Bio-Mimicry (from Greek words 'bios', meaning "life", and 'mimesis', meaning "to imitate").
Historically, the term Bio-Mimicry originates from the domain of biologists, who described the following phenomenon: Some animal species, especially in the insect world, mimick the appearance of another kind of animal, to ward off predators. Other species obtained colors to blend away in their environment, thus to hide from predators. For example, some harmless flies have evolved over thousands of years to obtain the appearance of nasty wasps. Small birds do not dare to pick at a wasp, because of the possibility to get hurt by its nasty sting. The look-a-like wasp (but actually a fly) profits from this aversion and survives better. It then reproduces this genetic quality during evolution. This cybergenetic mechanism secures the morphological adjustment in visual appearance in its future offspring.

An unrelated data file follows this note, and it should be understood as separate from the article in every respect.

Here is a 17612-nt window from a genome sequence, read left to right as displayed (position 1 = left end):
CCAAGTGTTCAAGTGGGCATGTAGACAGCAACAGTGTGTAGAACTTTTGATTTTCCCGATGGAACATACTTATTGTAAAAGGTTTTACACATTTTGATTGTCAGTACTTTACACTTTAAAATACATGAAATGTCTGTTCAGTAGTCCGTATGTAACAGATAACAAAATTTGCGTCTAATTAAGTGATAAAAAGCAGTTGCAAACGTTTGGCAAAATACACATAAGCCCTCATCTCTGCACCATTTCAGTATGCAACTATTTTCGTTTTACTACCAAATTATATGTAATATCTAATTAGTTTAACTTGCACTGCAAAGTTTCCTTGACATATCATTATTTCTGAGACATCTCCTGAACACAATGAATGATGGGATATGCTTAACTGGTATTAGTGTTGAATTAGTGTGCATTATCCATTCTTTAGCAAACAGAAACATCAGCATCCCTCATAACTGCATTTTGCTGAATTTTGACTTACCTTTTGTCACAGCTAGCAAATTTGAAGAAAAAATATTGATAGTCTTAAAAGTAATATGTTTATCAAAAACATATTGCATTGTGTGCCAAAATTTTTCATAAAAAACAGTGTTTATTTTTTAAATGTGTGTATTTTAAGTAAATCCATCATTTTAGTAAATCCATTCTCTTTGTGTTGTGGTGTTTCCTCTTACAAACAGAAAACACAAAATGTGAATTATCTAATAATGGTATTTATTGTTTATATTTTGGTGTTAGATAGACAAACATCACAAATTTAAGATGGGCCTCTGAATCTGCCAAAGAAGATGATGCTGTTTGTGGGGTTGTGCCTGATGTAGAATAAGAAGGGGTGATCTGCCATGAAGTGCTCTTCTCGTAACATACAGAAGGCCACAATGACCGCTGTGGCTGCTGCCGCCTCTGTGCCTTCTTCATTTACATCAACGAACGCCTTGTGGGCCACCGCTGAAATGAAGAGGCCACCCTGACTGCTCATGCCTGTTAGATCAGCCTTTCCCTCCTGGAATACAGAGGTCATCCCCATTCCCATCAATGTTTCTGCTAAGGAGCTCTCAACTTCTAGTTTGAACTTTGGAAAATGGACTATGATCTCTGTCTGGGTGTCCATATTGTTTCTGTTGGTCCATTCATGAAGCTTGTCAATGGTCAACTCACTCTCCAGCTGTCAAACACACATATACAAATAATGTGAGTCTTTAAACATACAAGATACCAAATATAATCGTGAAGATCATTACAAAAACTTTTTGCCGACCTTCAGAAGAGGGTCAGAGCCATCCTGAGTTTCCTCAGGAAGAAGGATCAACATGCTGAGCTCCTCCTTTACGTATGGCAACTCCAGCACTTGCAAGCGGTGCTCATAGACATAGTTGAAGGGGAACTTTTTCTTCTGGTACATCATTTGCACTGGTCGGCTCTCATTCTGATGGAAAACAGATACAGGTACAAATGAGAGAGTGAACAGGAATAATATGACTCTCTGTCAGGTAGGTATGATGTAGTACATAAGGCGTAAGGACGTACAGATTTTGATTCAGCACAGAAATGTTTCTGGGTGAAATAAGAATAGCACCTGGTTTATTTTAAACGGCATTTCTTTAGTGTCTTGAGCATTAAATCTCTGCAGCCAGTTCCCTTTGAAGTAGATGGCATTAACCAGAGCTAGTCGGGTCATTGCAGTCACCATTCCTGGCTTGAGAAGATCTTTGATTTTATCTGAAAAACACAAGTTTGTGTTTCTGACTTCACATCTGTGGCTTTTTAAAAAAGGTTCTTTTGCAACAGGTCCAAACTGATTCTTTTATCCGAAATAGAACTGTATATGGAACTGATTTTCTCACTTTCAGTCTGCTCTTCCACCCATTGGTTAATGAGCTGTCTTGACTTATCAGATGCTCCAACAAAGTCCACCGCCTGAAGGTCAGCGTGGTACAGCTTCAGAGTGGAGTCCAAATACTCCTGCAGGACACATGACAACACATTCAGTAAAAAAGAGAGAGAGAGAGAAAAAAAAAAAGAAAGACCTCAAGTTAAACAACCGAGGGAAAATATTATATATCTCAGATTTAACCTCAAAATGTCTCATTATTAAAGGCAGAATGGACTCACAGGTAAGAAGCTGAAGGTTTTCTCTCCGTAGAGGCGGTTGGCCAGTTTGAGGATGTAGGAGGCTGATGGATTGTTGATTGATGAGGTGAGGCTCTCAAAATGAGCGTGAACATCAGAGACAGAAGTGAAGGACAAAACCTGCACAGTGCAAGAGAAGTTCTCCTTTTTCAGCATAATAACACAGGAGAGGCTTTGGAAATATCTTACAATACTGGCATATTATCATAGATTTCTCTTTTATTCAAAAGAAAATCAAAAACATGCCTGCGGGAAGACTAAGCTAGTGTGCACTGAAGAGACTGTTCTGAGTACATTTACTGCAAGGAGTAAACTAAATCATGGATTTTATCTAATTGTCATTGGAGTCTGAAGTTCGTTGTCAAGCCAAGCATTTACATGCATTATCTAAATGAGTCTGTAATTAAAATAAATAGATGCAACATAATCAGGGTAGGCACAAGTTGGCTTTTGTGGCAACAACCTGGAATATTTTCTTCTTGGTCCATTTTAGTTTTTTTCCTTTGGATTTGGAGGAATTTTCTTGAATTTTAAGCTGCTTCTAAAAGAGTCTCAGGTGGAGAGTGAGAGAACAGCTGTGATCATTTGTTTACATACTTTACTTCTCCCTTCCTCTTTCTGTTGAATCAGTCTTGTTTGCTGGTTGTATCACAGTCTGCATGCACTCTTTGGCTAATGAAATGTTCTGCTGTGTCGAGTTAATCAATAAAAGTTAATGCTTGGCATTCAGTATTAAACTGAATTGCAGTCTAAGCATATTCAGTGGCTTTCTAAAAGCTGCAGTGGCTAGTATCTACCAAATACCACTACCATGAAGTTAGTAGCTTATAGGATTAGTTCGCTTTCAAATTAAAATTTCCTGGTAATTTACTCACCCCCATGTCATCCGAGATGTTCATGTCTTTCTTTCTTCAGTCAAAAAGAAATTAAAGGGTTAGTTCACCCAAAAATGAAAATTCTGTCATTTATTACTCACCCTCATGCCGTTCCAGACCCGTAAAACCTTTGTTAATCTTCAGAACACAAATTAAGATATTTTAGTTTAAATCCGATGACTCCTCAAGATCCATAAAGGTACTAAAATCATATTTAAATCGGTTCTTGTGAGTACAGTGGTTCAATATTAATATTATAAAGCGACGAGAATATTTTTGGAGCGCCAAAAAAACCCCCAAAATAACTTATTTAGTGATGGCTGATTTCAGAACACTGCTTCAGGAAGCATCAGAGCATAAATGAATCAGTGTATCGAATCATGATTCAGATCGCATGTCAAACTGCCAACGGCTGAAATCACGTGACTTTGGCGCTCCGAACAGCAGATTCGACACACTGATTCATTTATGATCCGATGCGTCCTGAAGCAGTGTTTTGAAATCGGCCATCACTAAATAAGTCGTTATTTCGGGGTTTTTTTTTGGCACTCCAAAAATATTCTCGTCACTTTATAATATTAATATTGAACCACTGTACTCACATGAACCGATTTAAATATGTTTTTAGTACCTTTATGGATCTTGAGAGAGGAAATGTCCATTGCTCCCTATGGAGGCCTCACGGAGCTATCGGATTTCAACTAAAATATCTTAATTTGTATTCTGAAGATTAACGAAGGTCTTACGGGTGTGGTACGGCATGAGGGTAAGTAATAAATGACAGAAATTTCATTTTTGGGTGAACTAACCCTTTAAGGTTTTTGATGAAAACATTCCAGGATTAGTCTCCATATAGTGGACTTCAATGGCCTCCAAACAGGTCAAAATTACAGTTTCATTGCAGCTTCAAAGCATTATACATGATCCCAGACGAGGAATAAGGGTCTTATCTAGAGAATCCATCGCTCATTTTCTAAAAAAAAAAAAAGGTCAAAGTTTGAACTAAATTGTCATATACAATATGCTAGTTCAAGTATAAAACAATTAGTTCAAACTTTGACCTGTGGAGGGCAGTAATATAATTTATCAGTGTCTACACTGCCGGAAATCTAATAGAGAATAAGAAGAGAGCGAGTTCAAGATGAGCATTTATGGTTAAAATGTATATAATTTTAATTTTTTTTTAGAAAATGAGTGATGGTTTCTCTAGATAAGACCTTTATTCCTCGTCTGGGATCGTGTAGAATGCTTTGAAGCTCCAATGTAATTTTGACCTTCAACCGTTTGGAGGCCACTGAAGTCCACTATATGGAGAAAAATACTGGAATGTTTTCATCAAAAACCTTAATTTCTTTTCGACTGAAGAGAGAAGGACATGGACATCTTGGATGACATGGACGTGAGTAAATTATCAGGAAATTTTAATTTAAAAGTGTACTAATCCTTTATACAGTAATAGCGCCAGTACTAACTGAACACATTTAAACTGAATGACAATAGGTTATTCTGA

Nowadays, technological and commercial entrepreneurs are using this term to denote the following: Scientists investigate special qualities of certain plants or animals. Then, they try to imitate this quality or produce / improve it in laboratories as a biological technology. The next step is to industrialize it and release it as a commercial product to market, thus monetizing it through mass production.